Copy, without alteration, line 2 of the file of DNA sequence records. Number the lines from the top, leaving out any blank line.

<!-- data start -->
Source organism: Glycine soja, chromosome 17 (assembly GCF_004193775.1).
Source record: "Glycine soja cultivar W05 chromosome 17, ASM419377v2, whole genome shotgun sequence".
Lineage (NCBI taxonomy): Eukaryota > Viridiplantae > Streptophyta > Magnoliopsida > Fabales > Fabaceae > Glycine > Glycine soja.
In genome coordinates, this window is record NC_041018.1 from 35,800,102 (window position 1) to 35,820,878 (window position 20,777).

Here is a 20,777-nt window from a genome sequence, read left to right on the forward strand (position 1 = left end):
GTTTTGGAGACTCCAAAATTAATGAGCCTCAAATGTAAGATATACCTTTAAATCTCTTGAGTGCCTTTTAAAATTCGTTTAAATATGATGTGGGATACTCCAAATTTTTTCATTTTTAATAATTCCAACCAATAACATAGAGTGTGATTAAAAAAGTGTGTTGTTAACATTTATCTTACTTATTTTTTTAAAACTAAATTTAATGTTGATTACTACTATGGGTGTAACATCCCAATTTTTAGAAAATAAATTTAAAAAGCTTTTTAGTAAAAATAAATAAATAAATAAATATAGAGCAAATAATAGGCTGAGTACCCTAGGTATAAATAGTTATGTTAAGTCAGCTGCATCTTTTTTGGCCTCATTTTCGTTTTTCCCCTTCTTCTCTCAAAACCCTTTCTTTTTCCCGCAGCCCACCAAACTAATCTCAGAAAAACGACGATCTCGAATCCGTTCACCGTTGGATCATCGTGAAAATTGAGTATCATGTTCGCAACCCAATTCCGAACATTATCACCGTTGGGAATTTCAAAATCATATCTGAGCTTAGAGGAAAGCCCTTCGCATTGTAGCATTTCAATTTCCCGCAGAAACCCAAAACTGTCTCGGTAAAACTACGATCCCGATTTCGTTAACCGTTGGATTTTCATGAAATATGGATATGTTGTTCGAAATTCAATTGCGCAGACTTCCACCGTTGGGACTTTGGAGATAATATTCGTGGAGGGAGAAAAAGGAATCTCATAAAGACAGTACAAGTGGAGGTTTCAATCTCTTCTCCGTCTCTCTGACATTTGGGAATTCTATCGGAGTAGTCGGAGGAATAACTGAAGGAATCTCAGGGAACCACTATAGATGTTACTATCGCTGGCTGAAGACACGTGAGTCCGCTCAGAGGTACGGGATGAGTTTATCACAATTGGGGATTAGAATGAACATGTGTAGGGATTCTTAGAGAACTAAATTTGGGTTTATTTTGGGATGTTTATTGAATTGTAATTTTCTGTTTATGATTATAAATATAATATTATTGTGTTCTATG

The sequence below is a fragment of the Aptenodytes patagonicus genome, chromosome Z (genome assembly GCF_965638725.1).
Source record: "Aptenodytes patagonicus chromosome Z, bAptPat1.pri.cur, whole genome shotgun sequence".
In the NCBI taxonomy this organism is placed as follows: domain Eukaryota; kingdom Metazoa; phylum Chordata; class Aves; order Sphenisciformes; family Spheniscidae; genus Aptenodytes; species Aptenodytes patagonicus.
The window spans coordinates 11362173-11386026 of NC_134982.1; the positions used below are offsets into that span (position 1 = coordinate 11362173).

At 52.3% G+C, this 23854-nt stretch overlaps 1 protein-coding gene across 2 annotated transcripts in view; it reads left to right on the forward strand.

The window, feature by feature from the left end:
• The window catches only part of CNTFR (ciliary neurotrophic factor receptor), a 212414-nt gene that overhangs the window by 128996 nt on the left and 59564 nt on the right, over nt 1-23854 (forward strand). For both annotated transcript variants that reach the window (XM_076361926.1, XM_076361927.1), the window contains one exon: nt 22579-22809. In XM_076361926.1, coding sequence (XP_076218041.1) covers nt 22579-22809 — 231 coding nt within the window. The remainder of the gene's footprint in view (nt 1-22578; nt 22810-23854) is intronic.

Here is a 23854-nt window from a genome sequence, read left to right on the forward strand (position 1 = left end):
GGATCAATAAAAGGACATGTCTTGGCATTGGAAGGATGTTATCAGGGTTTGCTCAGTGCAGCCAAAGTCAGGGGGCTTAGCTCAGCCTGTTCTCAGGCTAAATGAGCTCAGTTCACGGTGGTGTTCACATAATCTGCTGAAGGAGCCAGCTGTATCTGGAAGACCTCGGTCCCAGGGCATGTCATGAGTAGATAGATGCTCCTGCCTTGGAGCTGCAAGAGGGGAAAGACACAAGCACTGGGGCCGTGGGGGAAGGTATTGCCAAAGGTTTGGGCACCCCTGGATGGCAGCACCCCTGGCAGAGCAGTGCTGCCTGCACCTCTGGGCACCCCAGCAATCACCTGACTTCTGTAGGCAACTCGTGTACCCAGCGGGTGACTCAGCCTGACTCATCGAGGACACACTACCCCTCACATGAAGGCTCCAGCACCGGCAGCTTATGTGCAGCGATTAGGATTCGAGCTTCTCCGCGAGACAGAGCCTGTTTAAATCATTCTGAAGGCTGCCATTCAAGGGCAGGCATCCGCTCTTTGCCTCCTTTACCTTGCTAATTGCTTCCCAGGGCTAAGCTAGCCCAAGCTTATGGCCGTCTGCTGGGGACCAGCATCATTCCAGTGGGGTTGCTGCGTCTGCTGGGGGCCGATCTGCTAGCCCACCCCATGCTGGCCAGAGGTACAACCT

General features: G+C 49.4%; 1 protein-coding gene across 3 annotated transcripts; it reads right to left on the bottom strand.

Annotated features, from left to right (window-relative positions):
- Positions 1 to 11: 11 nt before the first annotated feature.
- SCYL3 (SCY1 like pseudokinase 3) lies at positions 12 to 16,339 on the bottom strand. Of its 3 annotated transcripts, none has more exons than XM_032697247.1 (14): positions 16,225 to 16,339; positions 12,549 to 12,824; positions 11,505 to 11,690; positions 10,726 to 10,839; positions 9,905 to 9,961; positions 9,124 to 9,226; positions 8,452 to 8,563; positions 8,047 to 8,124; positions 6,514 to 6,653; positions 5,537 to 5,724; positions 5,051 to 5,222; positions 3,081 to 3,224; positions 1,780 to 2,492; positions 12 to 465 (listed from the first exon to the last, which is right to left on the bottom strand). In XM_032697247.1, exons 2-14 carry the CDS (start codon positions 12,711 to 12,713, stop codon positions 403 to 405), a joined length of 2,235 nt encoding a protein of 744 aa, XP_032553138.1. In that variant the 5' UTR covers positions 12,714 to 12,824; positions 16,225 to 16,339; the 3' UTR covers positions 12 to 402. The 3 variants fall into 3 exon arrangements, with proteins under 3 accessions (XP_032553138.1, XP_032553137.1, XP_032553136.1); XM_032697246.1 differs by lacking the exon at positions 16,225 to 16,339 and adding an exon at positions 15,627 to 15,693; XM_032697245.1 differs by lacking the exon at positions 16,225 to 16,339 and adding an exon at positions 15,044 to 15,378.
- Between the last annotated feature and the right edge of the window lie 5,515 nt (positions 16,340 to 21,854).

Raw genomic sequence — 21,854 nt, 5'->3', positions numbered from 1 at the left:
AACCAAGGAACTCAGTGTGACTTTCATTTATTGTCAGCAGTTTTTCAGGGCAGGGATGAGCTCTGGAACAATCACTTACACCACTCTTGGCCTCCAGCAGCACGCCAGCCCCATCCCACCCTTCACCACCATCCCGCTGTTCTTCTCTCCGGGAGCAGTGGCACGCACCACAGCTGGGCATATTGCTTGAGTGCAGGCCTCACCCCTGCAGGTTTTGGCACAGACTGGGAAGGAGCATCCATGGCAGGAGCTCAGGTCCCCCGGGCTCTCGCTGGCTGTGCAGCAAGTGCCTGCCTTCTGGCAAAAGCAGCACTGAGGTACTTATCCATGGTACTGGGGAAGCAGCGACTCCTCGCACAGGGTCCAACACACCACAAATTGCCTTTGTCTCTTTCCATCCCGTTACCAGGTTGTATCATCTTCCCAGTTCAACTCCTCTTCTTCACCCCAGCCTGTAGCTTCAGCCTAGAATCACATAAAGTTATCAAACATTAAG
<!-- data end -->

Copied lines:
Source record: "Glycine soja cultivar W05 chromosome 17, ASM419377v2, whole genome shotgun sequence".